James Pethokoukis

Politics and policy from inside Washington

Why we need a tax holiday for overseas earnings

Jun 20, 2011 16:05 UTC

U.S. companies have huge profits sitting offshore, and some in Congress want to give them a tax break as incentive to bring nearly $1 trillion back to America. The New York Times describes the plan this way:

Under the proposal, known as a repatriation holiday, the federal income tax owed on such profits returned to the United States would fall to 5.25 percent for one year, from 35 percent. In the short term, the measure could generate tens of billions in tax revenues as companies transfer money that would otherwise remain abroad, and it could help ease the huge budget deficit.

Corporations and their lobbyists say the tax break could resuscitate the gasping recovery by inducing multinational corporations to inject $1 trillion or more into the economy, and they promoted the proposal as “the next stimulus” at a conference last Wednesday in Washington.

But the story — reflecting the agenda of the Obama White House and liberal think tanks —  is skeptical about the whole idea. It highlights research that shows when companies got tax amnesty in 2005, 92% of the $312 billion brought back was used for dividends and share buybacks — not directly hiring workers, boosting salaries or purchasing equipment.

Economist Douglas Holtz-Eakin is working on a study for the U.S. Chamber of Commerce that supports a tax holiday. I chatted with him briefly this morning and here is the thrust of what he told me:

I am strong believer in a territorial tax system period, and this is a step toward fundamental tax reform. Now it’s short of fundamental tax reform in two ways: Number one, the rate’s not zero and, number two, it’s not permanent.

I would go for zero and permanent in a heartbeat if that was on the legislative agenda, but it’s not. I also think it would have substantial near-term beneficial economic impacts.

If you think of it this way: There’s over a $1 trillion out there, so let’s suppose something like $830 billion came back, which I chose specifically to match exactly what [President Obama's American Recovery and Reinvestment Act] was. Like the [ARRA], this would flow into the economy and go into corporations first, but they would then either make real purchases with it – salaries, payroll, capital investment, R&D and that would would further flow into the economy – or they would change their financial structure: share repurchases, debt reduction, dividends.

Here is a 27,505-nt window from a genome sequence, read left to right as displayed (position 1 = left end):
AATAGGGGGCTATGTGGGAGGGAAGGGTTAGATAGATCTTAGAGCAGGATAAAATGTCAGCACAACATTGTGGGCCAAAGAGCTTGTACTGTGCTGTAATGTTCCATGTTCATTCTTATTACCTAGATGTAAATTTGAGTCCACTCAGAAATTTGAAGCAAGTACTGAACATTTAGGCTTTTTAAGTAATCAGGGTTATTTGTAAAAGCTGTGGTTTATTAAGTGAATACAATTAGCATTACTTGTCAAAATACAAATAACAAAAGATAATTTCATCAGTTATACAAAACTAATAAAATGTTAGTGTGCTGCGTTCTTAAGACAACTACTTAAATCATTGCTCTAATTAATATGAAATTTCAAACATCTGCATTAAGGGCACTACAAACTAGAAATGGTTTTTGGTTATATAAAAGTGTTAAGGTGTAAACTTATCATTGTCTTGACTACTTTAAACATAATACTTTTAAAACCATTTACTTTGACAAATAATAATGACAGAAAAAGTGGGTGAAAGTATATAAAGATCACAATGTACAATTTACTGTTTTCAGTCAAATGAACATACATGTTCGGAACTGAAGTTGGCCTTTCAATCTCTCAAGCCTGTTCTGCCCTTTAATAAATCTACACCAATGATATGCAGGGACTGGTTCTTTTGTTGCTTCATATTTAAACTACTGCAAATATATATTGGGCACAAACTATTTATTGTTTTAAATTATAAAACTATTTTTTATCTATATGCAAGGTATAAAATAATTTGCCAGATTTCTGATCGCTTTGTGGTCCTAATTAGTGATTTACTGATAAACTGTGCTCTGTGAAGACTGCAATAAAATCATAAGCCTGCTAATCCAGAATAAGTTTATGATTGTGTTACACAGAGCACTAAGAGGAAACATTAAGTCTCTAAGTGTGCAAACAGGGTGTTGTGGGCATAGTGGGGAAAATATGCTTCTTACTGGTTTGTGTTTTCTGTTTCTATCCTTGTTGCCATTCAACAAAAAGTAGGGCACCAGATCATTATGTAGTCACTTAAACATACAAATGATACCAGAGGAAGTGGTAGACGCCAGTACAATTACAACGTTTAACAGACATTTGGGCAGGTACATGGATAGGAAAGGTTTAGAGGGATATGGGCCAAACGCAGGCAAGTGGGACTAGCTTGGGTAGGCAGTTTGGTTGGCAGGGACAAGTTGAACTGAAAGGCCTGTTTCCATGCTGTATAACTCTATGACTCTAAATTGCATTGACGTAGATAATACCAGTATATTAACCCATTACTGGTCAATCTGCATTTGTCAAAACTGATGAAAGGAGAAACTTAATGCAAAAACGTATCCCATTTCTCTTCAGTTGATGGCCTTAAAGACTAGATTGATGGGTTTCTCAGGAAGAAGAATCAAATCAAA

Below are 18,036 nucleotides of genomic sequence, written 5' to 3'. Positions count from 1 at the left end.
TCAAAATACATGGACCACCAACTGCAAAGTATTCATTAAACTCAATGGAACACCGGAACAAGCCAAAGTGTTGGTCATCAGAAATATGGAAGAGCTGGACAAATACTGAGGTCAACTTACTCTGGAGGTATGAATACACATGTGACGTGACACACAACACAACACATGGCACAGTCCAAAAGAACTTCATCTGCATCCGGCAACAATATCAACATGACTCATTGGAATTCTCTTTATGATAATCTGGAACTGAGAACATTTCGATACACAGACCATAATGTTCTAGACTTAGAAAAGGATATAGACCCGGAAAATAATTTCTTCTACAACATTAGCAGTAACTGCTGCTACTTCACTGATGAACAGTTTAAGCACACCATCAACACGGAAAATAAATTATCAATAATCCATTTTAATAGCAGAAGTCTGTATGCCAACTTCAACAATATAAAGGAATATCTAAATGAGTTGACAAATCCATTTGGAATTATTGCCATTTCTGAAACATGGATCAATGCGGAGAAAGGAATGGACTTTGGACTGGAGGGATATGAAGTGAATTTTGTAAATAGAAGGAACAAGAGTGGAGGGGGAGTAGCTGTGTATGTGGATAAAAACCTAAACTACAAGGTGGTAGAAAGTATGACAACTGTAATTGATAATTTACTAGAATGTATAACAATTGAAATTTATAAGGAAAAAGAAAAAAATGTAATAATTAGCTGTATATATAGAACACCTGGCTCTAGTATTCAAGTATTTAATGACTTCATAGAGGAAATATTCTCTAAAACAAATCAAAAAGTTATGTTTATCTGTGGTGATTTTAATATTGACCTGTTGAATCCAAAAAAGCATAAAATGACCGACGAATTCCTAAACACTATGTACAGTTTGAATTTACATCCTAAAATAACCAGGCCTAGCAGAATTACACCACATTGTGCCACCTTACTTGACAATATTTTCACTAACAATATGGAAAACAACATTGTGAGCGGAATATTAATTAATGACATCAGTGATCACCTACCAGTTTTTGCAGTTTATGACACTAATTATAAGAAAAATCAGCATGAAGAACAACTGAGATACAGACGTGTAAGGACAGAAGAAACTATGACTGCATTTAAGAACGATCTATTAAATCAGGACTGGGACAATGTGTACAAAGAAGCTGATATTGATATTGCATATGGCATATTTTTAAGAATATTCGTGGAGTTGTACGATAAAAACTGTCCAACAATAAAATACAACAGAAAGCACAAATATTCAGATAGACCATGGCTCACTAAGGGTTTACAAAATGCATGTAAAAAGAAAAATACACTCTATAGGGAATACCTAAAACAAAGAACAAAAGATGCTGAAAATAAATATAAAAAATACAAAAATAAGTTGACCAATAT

And in each case, that would flow to someone else. So on a cash-flow basis, it’s the same model. … And those balance-sheet effects would drive consumption further because of the wealth effects. That’s got to be at the heart of any response to any wealth-destroying bubble. We need pro-wealth creation policies. This is one of them.

Holtz-Eakin says his study will highlight these broader macroeconomic impacts. But his major point echoes what I wrote last March:

Treasury is stretching a point in assuming the government would somehow lose revenue by taxing repatriated income at a sharply lower rate. In reality, without the reduction most of the money will remain offshore.

And even if all the cash returning to the United States went to companies’ shareholders, that could still generate more consumption, growth and jobs, a knock-on effect Treasury ignores. Yet this so-called wealth effect is explicitly part of the rationale behind the Fed’s second round of quantitative easing. Some economists dispute the linkages, but not the ones that work for Obama. So despite some political risks, it might be time go on holiday — as long Washington also continues the work of reform.

COMMENT

That’s one of the reasons I like Cain. He is a businessman nor a politician.

Posted by Texan4Cain | Report as abusive

Tax cuts for companies — but not kids?

Nov 8, 2010 17:22 UTC